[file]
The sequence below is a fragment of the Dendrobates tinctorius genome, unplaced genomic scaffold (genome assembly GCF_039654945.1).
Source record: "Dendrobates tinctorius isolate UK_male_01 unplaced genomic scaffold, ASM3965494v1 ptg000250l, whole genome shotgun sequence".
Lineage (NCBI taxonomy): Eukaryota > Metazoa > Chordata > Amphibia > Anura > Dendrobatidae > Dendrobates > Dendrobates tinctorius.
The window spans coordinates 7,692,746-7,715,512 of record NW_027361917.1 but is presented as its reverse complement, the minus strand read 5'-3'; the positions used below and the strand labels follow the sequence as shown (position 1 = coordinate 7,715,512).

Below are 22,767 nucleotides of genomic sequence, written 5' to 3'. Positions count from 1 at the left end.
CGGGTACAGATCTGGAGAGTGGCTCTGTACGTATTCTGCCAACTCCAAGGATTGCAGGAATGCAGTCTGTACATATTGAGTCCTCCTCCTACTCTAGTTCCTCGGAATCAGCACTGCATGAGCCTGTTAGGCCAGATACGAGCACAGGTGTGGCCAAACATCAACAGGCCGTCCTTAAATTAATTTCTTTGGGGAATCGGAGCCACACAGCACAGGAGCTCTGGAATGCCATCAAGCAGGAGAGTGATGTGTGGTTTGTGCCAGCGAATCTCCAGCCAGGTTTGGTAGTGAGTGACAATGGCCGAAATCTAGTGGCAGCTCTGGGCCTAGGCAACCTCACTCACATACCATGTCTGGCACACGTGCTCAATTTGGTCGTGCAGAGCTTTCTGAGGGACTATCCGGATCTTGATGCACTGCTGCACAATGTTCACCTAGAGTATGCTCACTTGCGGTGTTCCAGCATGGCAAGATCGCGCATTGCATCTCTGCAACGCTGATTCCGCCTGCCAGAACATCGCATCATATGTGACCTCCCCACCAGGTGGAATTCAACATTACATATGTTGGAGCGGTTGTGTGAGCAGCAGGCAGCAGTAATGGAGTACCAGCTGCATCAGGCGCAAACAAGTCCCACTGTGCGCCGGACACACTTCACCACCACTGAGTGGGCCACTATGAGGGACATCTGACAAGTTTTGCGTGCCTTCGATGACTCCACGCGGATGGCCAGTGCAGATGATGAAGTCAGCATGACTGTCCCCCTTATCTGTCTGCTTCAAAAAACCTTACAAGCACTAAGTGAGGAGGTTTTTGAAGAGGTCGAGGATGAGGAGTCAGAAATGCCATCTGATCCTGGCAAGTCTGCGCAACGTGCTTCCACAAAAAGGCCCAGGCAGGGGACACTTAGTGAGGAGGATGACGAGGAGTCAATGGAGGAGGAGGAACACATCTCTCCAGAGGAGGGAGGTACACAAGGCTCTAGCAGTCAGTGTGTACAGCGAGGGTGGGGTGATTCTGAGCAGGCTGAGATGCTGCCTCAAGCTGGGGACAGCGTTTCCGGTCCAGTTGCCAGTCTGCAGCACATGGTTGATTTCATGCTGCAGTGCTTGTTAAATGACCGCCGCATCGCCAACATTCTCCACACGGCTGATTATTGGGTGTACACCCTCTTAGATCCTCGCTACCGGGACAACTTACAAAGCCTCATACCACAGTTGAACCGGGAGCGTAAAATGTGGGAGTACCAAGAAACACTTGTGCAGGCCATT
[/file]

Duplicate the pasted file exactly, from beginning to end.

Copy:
The sequence below is a fragment of the Dendrobates tinctorius genome, unplaced genomic scaffold (genome assembly GCF_039654945.1).
Source record: "Dendrobates tinctorius isolate UK_male_01 unplaced genomic scaffold, ASM3965494v1 ptg000250l, whole genome shotgun sequence".
Lineage (NCBI taxonomy): Eukaryota > Metazoa > Chordata > Amphibia > Anura > Dendrobatidae > Dendrobates > Dendrobates tinctorius.
The window spans coordinates 7,692,746-7,715,512 of record NW_027361917.1 but is presented as its reverse complement, the minus strand read 5'-3'; the positions used below and the strand labels follow the sequence as shown (position 1 = coordinate 7,715,512).

Below are 22,767 nucleotides of genomic sequence, written 5' to 3'. Positions count from 1 at the left end.
CGGGTACAGATCTGGAGAGTGGCTCTGTACGTATTCTGCCAACTCCAAGGATTGCAGGAATGCAGTCTGTACATATTGAGTCCTCCTCCTACTCTAGTTCCTCGGAATCAGCACTGCATGAGCCTGTTAGGCCAGATACGAGCACAGGTGTGGCCAAACATCAACAGGCCGTCCTTAAATTAATTTCTTTGGGGAATCGGAGCCACACAGCACAGGAGCTCTGGAATGCCATCAAGCAGGAGAGTGATGTGTGGTTTGTGCCAGCGAATCTCCAGCCAGGTTTGGTAGTGAGTGACAATGGCCGAAATCTAGTGGCAGCTCTGGGCCTAGGCAACCTCACTCACATACCATGTCTGGCACACGTGCTCAATTTGGTCGTGCAGAGCTTTCTGAGGGACTATCCGGATCTTGATGCACTGCTGCACAATGTTCACCTAGAGTATGCTCACTTGCGGTGTTCCAGCATGGCAAGATCGCGCATTGCATCTCTGCAACGCTGATTCCGCCTGCCAGAACATCGCATCATATGTGACCTCCCCACCAGGTGGAATTCAACATTACATATGTTGGAGCGGTTGTGTGAGCAGCAGGCAGCAGTAATGGAGTACCAGCTGCATCAGGCGCAAACAAGTCCCACTGTGCGCCGGACACACTTCACCACCACTGAGTGGGCCACTATGAGGGACATCTGACAAGTTTTGCGTGCCTTCGATGACTCCACGCGGATGGCCAGTGCAGATGATGAAGTCAGCATGACTGTCCCCCTTATCTGTCTGCTTCAAAAAACCTTACAAGCACTAAGTGAGGAGGTTTTTGAAGAGGTCGAGGATGAGGAGTCAGAAATGCCATCTGATCCTGGCAAGTCTGCGCAACGTGCTTCCACAAAAAGGCCCAGGCAGGGGACACTTAGTGAGGAGGATGACGAGGAGTCAATGGAGGAGGAGGAACACATCTCTCCAGAGGAGGGAGGTACACAAGGCTCTAGCAGTCAGTGTGTACAGCGAGGGTGGGGTGATTCTGAGCAGGCTGAGATGCTGCCTCAAGCTGGGGACAGCGTTTCCGGTCCAGTTGCCAGTCTGCAGCACATGGTTGATTTCATGCTGCAGTGCTTGTTAAATGACCGCCGCATCGCCAACATTCTCCACACGGCTGATTATTGGGTGTACACCCTCTTAGATCCTCGCTACCGGGACAACTTACAAAGCCTCATACCACAGTTGAACCGGGAGCGTAAAATGTGGGAGTACCAAGAAACACTTGTGCAGGCCATT